Desperately Seeking Quiet
by Scott Smallwood
Here’s a little listening exercise: Wherever you are right now, presumably indoors if you are reading this, take a walk to the nearest door that leads outside. Open the door and walk about ten paces, then stop, close your eyes, and listen deeply. If you are already outside, then simply listen right where you are.
What are the most dominant sounds you can hear?
Chances are, unless you are extremely lucky, or you are selectively ignoring part of your soundscape, the dominant sounds are most likely those of modern humanity: street traffic, airplanes, building ventilation systems, lawn mowers, etc. Even if you are in a rural setting, it is unlikely that you would be able to listen for more than about thirty seconds without encountering these sounds.
My work as a composer and sound artist begins with a practice of listening, and is largely inspired by sounds that I encounter in my daily life. Sometimes the sounds I create are directly related to what I hear, and other times they connect in less direct ways, but always they involve a practice of being in touch with my local soundscape, as well as those soundscapes I encounter in my travels.
Currently, I am living in the town of North Brunswick, New Jersey. There is a lovely forest behind my apartment complex where I have spent a lot of time over the past few months. This little piece of nature, probably about ten acres in area, is completely surrounded on all sides by major roads, such as US Route 1 and NJ State Route 27. It is also directly under a major airline thoroughfare for Newark Liberty International Airport.
The forest is home to much wildlife, including many birds: cardinals, blue jays, wood thrushes, grackles, and chickadees. One day I found a large, broken eagle’s egg on the forest floor. I also found an old tree-house, which my wife Jennifer believes is probably an old deer stand, as there is an old deer trail in evidence about ten paces from the tree. I began to spend time in this deer stand, making recordings of the soundscape in this place, at different times of the day and night. Here is a little montage.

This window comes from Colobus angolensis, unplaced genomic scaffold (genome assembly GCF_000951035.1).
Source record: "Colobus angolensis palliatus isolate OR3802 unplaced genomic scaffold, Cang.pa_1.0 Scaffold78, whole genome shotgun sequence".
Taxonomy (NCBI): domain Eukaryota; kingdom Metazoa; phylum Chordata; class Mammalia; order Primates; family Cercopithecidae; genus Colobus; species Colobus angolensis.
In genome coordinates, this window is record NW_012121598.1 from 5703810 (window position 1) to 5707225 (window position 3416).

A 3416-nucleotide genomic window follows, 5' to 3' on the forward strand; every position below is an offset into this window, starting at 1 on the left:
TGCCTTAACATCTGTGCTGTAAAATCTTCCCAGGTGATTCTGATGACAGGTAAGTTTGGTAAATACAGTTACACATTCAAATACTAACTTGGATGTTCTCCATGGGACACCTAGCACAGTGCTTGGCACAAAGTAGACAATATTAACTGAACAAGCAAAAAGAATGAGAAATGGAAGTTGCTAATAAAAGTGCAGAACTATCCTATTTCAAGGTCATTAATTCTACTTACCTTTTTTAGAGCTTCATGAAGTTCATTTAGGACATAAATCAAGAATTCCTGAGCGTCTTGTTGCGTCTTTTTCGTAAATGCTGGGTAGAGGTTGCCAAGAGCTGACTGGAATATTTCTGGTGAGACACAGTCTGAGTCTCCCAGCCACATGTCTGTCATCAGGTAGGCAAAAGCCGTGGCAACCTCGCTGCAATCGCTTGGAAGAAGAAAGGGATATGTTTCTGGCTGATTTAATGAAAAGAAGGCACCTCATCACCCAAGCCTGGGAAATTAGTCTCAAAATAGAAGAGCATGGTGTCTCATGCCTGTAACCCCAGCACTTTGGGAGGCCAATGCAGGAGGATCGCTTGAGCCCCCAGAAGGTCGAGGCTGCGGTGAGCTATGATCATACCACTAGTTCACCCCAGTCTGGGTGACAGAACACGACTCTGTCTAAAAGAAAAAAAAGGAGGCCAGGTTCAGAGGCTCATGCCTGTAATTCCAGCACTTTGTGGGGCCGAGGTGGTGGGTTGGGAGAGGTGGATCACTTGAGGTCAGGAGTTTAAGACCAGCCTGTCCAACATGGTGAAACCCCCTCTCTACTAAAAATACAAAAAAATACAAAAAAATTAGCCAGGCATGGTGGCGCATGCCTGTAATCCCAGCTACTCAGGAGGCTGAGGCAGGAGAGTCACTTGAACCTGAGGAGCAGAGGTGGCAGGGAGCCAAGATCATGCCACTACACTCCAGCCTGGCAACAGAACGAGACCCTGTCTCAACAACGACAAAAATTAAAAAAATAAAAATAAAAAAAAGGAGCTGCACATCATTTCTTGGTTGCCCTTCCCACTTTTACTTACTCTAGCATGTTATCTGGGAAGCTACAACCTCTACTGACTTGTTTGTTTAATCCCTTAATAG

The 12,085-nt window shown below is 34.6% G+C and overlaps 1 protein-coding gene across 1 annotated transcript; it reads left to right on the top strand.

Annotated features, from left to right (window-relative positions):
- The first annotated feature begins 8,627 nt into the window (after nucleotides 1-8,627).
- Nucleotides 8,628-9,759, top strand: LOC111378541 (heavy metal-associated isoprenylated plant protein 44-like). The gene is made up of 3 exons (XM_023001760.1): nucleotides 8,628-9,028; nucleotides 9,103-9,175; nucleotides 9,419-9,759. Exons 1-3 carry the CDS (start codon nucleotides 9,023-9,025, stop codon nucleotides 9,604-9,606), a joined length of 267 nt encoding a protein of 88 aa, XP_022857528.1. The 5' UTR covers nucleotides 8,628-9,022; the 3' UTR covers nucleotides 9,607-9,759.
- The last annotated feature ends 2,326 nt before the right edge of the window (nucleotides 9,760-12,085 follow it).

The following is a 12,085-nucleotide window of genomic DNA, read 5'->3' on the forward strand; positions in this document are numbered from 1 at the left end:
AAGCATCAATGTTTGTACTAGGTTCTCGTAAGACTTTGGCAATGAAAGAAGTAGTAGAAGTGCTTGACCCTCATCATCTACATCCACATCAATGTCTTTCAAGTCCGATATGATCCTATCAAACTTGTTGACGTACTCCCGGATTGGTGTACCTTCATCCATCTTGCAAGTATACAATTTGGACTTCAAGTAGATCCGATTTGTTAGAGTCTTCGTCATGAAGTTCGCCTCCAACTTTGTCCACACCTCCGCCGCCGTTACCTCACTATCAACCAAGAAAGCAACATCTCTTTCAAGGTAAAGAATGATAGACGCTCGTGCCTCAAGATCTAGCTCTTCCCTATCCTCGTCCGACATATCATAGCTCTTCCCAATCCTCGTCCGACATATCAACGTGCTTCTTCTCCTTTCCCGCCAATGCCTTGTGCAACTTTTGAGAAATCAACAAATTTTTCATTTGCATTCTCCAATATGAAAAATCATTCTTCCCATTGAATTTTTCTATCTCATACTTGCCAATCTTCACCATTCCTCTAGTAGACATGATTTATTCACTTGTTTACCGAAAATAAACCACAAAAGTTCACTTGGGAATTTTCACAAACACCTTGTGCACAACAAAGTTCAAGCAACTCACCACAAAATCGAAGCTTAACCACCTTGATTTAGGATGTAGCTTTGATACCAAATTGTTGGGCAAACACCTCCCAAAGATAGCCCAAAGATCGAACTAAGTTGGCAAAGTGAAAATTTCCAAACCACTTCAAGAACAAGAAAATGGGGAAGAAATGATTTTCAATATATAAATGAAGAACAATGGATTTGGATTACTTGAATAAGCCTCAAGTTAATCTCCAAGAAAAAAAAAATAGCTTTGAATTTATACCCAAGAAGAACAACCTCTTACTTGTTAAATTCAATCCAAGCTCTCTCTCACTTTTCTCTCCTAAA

This field recording contains short chunks at different times of the day, starting at 12 noon, and moving through 3 pm, 6 pm, 10 pm, 3 am, 6 am, and 11 am. You will notice that, despite the fact that this montage represents all times of the day and night, there is never a time when the forest is truly quiet. It is never completely absent of man-made sound.
Having made many recordings of places all over the United States and in other countries as well, I can state definitively that this is true pretty much everywhere these days, albeit much more extremely so in densely populated areas such as New Jersey.
I grew up in rural Colorado in the mountains, and remember as a child experiencing a much quieter soundscape. When I heard an airplane flying over my childhood playground, a forest of lodgepole pines and aspens behind our house, the airplane seemed very loud and disruptive. Today, I despair at my ability to escape the sounds of airplane traffic, as well as the constant drone of the highway. I would say that, out of a sense of optimism and hope, I have learned to embrace these noises and find beauty in them, and will admit that I have even become a noise connoisseur of sorts. Here is, for example, a piece based upon the sounds of oilwells in West Texas, scored for violin, clarinet, cello, vibes, and drums, called given to earth in dark blood (performed by the Newspeak Ensemble).